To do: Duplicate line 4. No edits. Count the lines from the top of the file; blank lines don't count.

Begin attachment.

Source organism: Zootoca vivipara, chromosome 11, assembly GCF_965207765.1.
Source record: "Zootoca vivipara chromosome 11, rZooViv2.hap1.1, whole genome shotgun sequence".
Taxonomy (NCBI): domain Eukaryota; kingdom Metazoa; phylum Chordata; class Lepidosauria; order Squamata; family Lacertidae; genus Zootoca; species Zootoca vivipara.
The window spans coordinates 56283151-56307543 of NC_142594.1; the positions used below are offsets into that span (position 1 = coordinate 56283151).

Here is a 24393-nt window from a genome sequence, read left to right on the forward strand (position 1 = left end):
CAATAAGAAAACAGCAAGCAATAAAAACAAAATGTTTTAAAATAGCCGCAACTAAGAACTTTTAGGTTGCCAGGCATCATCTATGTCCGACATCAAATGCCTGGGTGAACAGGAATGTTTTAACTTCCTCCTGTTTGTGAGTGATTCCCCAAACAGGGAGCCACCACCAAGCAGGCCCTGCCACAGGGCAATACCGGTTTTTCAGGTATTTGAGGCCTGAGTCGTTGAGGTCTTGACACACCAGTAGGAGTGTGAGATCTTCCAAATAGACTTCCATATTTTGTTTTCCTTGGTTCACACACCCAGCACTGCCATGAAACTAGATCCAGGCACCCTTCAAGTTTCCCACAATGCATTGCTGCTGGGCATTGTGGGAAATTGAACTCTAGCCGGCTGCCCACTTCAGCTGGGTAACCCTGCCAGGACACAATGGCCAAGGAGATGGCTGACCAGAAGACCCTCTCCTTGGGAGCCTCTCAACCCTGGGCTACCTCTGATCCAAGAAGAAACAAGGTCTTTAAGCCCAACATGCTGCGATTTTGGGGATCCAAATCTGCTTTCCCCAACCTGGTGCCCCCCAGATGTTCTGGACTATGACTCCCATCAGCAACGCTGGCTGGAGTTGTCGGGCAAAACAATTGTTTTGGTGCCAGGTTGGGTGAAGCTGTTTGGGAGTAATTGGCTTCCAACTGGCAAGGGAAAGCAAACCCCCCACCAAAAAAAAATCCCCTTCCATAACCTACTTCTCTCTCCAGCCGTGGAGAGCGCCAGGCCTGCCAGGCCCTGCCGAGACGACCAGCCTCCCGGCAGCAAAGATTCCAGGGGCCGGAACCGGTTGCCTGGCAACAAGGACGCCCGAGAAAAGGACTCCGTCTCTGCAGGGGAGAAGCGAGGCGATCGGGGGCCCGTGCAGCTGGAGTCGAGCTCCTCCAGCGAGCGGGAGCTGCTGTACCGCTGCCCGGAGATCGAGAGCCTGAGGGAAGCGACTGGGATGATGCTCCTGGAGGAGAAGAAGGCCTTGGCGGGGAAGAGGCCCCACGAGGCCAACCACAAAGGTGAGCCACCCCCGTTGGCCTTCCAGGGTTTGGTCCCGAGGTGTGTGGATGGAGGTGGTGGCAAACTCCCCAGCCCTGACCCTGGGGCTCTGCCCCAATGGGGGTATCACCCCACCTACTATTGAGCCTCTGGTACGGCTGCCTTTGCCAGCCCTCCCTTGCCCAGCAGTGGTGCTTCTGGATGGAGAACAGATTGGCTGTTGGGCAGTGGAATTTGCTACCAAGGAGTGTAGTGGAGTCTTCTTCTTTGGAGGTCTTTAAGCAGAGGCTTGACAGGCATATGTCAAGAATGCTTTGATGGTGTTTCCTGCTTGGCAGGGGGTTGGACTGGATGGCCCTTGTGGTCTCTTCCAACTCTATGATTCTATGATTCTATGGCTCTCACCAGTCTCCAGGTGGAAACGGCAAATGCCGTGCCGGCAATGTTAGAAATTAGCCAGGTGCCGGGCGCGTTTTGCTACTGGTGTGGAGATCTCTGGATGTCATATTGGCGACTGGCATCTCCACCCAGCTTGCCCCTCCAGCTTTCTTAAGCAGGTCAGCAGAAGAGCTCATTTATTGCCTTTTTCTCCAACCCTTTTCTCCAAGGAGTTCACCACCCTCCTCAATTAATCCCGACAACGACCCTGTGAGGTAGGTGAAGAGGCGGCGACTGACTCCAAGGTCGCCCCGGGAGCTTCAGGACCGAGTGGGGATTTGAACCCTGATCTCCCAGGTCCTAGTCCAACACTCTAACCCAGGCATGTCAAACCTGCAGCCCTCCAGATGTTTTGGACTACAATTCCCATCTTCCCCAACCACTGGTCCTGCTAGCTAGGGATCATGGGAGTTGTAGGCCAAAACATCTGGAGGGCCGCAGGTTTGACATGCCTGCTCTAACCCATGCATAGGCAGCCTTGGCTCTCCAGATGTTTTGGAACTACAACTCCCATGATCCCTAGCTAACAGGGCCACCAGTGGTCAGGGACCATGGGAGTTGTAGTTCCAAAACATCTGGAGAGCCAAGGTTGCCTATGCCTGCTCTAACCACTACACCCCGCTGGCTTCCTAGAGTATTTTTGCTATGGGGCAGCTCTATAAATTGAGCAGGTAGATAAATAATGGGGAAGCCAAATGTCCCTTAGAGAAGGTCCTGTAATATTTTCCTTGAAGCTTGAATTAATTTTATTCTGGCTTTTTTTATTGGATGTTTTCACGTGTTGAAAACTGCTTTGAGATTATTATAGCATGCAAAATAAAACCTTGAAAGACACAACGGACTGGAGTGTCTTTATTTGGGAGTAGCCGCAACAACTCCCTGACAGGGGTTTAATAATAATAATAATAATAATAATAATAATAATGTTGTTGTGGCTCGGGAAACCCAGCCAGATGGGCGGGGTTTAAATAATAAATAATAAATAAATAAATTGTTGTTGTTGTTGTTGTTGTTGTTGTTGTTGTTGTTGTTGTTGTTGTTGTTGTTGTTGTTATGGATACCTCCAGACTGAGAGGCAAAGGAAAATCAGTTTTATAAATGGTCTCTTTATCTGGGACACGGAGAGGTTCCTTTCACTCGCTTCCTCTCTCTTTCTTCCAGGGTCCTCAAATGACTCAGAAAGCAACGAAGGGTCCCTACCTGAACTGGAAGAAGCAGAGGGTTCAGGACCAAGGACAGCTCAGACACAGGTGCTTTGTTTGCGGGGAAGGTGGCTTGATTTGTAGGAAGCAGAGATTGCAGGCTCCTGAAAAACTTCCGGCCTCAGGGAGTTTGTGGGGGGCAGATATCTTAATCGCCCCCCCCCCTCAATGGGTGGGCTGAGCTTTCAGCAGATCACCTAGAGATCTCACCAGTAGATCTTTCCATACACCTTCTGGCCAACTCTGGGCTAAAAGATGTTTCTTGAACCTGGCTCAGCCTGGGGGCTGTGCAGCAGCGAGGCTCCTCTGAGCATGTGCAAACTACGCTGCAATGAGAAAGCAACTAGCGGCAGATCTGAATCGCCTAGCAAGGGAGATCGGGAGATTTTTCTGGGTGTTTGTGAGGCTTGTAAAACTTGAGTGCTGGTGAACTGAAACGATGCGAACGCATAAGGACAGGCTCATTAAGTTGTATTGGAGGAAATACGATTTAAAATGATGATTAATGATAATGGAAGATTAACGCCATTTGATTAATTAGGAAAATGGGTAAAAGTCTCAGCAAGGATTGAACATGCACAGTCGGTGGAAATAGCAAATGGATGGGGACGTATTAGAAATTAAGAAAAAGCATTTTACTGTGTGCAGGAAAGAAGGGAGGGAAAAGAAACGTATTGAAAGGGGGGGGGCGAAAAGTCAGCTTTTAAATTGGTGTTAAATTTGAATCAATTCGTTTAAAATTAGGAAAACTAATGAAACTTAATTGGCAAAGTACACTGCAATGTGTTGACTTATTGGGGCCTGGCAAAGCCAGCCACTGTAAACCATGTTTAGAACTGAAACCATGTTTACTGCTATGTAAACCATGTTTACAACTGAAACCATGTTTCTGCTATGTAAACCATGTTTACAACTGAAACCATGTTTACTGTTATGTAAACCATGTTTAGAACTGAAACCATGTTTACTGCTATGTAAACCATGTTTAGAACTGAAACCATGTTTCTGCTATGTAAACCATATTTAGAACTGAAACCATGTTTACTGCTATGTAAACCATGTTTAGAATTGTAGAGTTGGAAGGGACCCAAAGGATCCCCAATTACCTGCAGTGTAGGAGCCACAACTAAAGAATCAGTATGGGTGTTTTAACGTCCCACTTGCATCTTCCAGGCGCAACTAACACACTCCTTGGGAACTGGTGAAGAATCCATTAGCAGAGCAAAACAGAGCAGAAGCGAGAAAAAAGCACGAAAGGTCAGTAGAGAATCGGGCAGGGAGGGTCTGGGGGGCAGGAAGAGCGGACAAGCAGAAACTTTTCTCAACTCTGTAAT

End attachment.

The window spans coordinates 56283151-56307543 of NC_142594.1; the positions used below are offsets into that span (position 1 = coordinate 56283151).